Wednesday, March 4, 2009

8 ’Adhar 5769: Learn What Your Name Means Day


Relevant to Divine Misconceptions:
  1. Some people in the US military do not seem to get this whole “freedom of religion” business: “Questions Raised Anew About Religion in Military”.
  2. “Fertility Doctor Will Let Parents Build Their Own Baby”, “Fertility clinic to offer custom-designed babies”, “"Designer Babies" Ethical?”, “Are Designer Babies Arriving?”, and “Make Way for Designer Babies”: Summary: Until now, it has been possible to choose embryos for a specific sex or not to have specific genetic diseases using preimplantation genetic diagnosis. Now Dr. Jeffrey Steinberg of Manhattan and Los Angeles is offering genetic screening for other traits as well, e.g., eye color. Whether he can deliver is one question, though even if he cannot, eventually someone will be able to. These articles betray a number of religio-philosophical errors in the debate on the subject:
    1. Asking whether anything is “ethical” is the wrong question. Ethics are artificial rules set up to avoid breaking moral and legal rules. Since ethical rules are only meant as a safeguard to avoid breaking other rules, they can be changed as necessary. The real question is whether it is moral to create designer babies. (The answer as to whether making designer babies is legal is “yes”.)
    2. Some make a “slippery slope” argument, i.e., they argue that even if there is nothing wrong with creating designer babies, permitting it will only cause horrible problems down the line. Frankly, this line of thought is downright paranoid. Nobody really knows in what direction this technology will develop, so to assume the results will be a disaster, e.g., a class of the “genetically perfect” versus everyone else, is unwarranted. (The whole notion of “perfect” in anything but a mathematical sense is itself flawed.) If we reject a technology for what people might do wrong with it, we also reject what people might do right with it. All those making this argument, no dessert for you tonight.
    3. Some argue that genetic engineering is “playing God” and therefore wrong. The problem with this is that humanity has been “playing God” ever since they began to domesticate animals and plants. Every domesticated species has been changed from its wild form through selective breeding; in some, such as dogs and maize, the modifications have made them almost unrecognizable. Even humans themselves are subject to selective breeding. Every time anyone chooses a mate with even the least interest in producing offspring, one is selecting what genes one’s offspring may have; after all, barring mutations, one’s offspring’s genes can only come from oneself and one’s mate. Thus if one wants strong children, one should marry someone strong. If one wants intelligent children, one should marry someone intelligent. If one wants creative children, one should marry someone creative. And so on. Granted, environment does play a major role in the results and which genes the children end up with are not guaranteed, but people can—and do—“design” their children even without resort to genetic engineering, and arguably they have been doing so (or those doing matchmaking for them have been doing so) for all of human history. I am not aware of anyone ever having attacked the traditional methods of sexual and artificial selection in human breeding (when participation is voluntary) as immoral. Given that genetic engineering is only a shortcut to the same results, why should it be considered any less moral? Granted, parents choosing a hair color for their children are being vain and foolish, but why should we condemn parents trying to make their children smarter and more talented, especially if they have the wisdom to know that genes alone are not enough and that the children will need intellectual stimulation and encouragement as well? May future generations of humanity be more gifted than ours! Those of you against “playing God”, stand in the corner until supper time, and no dessert for you either.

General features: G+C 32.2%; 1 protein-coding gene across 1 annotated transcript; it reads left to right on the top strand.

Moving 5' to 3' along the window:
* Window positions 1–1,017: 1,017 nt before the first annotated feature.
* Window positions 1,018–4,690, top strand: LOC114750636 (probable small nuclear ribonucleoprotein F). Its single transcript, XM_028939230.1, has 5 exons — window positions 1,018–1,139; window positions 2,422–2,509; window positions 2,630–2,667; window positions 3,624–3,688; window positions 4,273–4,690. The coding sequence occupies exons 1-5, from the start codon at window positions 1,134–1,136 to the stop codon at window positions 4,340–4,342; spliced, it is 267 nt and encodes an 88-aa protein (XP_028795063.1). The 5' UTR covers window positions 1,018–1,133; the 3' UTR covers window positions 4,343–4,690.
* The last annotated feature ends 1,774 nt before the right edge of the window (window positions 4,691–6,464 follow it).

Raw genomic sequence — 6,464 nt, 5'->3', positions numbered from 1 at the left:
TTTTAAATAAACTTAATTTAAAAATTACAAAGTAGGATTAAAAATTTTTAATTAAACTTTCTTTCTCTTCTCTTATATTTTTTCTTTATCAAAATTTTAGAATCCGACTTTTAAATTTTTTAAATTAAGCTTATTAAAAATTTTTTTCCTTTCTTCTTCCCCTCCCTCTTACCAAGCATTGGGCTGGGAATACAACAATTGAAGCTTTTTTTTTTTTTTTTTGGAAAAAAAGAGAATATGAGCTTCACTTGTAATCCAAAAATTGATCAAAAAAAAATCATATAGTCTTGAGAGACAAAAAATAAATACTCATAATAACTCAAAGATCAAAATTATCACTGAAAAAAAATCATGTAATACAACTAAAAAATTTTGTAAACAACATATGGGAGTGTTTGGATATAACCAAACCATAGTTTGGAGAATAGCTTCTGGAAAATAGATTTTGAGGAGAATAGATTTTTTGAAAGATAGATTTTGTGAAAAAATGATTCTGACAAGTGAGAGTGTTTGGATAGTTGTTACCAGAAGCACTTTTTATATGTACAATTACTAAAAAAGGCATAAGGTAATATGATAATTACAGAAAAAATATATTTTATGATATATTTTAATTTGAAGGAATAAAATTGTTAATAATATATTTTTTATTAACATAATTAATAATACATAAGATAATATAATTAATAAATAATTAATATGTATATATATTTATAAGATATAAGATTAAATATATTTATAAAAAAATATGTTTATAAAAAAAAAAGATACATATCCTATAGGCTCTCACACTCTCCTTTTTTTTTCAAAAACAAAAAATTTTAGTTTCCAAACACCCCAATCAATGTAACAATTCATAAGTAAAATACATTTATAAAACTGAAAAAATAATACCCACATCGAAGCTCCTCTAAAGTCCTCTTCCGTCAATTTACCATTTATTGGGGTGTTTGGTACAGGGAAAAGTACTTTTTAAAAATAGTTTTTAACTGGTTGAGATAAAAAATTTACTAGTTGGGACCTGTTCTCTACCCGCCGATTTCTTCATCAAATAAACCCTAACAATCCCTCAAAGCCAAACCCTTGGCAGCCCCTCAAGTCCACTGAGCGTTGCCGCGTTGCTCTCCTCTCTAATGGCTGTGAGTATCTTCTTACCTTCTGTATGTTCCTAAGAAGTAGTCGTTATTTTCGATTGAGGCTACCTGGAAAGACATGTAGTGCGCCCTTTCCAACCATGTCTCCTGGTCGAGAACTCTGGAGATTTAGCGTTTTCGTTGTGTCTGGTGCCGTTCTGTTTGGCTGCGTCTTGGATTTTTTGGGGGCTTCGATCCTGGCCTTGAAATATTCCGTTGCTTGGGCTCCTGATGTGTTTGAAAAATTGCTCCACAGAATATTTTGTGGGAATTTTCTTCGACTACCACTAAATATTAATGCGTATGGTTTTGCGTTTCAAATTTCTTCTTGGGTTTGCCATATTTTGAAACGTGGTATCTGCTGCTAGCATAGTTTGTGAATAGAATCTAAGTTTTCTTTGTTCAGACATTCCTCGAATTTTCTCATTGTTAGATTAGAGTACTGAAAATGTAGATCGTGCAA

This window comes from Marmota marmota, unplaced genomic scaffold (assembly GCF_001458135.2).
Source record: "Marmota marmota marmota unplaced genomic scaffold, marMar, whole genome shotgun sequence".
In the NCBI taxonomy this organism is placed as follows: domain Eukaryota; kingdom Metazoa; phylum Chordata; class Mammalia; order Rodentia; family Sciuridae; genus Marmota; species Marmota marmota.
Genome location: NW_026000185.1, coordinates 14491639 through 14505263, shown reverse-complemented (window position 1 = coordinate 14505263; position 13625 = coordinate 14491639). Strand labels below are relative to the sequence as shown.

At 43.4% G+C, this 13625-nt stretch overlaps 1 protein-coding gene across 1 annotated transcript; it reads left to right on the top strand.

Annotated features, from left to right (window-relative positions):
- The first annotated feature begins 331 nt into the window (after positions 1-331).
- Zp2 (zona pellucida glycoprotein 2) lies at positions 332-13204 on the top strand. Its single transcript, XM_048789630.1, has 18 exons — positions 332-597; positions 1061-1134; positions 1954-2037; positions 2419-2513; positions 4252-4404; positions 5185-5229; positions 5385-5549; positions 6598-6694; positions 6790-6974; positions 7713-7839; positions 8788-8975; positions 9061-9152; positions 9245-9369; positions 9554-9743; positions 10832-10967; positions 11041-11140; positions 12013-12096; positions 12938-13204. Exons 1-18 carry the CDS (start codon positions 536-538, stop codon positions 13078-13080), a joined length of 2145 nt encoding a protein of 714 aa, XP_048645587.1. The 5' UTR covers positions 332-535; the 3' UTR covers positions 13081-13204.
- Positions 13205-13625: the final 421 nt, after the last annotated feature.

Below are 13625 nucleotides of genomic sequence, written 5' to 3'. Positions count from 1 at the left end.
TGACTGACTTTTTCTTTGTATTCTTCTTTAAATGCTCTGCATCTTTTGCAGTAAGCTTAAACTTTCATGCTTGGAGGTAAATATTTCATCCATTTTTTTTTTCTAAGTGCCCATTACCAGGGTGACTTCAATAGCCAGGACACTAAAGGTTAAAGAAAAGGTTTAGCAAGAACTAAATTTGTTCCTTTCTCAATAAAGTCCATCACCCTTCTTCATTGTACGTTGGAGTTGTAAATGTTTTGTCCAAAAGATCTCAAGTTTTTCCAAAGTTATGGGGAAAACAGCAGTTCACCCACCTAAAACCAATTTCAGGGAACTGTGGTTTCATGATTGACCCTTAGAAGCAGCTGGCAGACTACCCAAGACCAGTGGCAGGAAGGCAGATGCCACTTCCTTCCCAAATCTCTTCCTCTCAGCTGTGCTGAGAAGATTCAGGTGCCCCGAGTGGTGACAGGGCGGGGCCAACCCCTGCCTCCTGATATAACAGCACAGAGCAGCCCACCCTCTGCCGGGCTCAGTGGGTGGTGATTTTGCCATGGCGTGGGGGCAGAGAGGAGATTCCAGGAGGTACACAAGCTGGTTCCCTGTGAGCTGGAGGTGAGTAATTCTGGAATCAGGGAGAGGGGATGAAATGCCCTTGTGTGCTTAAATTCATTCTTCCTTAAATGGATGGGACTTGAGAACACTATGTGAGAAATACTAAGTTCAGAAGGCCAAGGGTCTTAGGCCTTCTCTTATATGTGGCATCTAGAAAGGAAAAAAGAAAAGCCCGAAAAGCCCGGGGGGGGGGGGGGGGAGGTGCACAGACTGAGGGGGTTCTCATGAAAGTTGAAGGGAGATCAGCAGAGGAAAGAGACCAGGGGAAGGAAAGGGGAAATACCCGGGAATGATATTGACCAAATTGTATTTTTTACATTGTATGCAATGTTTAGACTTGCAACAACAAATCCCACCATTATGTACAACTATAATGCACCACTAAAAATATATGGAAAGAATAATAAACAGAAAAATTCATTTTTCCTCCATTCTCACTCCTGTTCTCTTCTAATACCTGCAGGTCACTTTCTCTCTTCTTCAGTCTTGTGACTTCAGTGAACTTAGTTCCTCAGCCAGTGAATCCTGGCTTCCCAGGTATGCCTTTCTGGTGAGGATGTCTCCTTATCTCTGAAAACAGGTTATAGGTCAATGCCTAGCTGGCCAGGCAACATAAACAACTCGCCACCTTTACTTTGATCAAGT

NOTE: Your humble blogger so far has not been successful in getting married and producing offspring. If you happen to be or know someone who may be an appropriate match for Aaron, please let him know. He is seeking an intelligent and creative Orthodox Jewish woman with a compatible worldview. More information available upon request. Eccentrics welcome.
  3. More problems with freedom of religion: “Despite opposition, Afghan Christians worship in secret”, “Nigeria: Bauchi Riot Victims' Tales of Horror!”, and “UZBEKISTAN: 'You call white black and black white'”.
Today’s news and commentary:
Today’s weird thing is the MacOS iPhone Project. Everyone knows that the iPhone, as it comes out of the box, runs a version of Mac OS X. This project makes it run Mac OS 7. Enjoy and share the weirdness.

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